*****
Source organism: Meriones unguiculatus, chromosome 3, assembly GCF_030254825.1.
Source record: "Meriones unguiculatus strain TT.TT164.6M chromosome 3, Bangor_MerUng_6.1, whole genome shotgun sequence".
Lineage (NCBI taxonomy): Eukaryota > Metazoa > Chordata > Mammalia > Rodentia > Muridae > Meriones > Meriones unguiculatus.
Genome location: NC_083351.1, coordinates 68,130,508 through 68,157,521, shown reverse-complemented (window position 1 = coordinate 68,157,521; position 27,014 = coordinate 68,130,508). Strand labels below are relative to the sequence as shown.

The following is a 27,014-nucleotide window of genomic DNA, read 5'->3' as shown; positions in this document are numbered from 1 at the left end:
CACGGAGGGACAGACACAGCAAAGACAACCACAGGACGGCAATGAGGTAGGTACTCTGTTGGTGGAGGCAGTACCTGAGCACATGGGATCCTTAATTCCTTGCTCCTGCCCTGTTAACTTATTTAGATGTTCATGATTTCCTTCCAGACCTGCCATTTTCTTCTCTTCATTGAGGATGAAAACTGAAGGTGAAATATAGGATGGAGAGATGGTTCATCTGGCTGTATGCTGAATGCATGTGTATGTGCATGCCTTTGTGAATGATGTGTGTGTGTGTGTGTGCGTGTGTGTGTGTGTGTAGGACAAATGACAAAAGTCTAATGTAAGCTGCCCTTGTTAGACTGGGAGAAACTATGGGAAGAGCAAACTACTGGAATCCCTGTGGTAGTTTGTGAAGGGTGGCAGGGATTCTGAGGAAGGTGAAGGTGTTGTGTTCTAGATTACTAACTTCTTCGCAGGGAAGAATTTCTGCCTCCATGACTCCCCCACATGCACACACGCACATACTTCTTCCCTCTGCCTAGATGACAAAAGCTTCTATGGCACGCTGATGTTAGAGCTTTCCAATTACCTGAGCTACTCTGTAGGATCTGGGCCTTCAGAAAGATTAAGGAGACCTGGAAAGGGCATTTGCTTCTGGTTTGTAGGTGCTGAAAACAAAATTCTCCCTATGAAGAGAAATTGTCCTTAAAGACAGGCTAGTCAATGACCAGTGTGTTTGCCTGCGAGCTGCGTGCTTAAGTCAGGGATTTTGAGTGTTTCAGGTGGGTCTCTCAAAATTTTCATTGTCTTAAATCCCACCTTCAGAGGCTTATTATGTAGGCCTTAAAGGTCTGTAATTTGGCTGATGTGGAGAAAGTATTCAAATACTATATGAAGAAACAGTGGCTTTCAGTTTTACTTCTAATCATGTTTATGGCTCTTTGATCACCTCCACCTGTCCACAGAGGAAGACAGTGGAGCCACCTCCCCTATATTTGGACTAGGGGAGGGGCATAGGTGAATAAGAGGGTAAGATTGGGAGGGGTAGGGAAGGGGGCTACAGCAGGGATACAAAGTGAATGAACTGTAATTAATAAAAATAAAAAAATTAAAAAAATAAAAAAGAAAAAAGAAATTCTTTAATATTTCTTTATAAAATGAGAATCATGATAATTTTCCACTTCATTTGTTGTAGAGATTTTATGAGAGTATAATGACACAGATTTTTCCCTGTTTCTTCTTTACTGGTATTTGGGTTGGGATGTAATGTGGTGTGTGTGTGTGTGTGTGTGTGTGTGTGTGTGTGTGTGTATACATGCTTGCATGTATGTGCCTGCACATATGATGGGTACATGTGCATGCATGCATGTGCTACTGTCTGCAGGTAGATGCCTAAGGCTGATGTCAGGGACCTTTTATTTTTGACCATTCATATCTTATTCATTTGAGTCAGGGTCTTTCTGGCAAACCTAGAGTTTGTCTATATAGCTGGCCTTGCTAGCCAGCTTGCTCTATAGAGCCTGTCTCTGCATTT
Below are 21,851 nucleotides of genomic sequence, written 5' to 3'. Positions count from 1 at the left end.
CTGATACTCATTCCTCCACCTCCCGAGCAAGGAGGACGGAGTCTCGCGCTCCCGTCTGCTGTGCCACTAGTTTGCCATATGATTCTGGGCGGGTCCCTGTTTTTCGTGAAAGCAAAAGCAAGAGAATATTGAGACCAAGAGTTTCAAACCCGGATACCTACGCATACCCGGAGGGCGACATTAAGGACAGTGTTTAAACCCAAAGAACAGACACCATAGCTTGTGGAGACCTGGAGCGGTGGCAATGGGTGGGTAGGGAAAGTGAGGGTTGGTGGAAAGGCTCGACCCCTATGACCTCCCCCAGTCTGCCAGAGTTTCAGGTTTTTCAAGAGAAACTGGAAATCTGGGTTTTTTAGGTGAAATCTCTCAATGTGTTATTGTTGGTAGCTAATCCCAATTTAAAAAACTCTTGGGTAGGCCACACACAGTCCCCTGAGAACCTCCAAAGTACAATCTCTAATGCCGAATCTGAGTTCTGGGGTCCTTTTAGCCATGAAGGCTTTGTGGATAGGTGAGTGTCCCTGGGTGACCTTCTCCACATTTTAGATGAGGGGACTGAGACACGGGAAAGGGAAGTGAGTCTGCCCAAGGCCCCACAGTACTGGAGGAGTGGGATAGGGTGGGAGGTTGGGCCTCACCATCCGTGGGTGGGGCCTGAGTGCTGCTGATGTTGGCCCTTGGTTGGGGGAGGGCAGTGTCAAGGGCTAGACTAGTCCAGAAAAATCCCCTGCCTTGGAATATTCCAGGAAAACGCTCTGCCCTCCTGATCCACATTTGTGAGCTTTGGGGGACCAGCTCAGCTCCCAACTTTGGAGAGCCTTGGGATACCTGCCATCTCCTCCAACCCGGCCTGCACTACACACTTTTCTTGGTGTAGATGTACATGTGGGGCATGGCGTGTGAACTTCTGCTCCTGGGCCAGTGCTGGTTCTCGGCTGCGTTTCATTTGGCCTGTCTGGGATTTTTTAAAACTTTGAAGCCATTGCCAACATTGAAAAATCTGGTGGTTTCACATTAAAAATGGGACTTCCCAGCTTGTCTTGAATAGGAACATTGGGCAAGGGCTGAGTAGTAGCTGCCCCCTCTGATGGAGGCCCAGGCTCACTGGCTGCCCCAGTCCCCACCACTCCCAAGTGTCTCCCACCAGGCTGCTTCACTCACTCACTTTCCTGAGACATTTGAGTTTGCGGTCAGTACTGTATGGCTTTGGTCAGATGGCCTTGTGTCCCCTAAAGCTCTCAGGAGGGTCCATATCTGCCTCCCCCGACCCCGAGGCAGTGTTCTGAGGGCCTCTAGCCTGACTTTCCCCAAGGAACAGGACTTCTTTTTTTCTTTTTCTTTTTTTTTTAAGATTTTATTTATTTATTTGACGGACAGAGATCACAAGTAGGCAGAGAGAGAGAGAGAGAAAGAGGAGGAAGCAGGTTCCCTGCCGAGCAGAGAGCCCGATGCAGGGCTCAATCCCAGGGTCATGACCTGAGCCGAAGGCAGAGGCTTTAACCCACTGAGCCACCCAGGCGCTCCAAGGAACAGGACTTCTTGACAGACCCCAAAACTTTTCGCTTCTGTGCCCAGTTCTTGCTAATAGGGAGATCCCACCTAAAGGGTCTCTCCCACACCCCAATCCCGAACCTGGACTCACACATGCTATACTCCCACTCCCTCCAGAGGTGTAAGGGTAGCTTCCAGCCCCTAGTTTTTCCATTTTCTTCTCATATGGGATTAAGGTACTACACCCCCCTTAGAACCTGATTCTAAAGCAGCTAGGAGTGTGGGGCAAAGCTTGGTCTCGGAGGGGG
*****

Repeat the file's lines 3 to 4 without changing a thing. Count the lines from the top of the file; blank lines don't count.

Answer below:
Lineage (NCBI taxonomy): Eukaryota > Metazoa > Chordata > Mammalia > Rodentia > Muridae > Meriones > Meriones unguiculatus.
Genome location: NC_083351.1, coordinates 68,130,508 through 68,157,521, shown reverse-complemented (window position 1 = coordinate 68,157,521; position 27,014 = coordinate 68,130,508). Strand labels below are relative to the sequence as shown.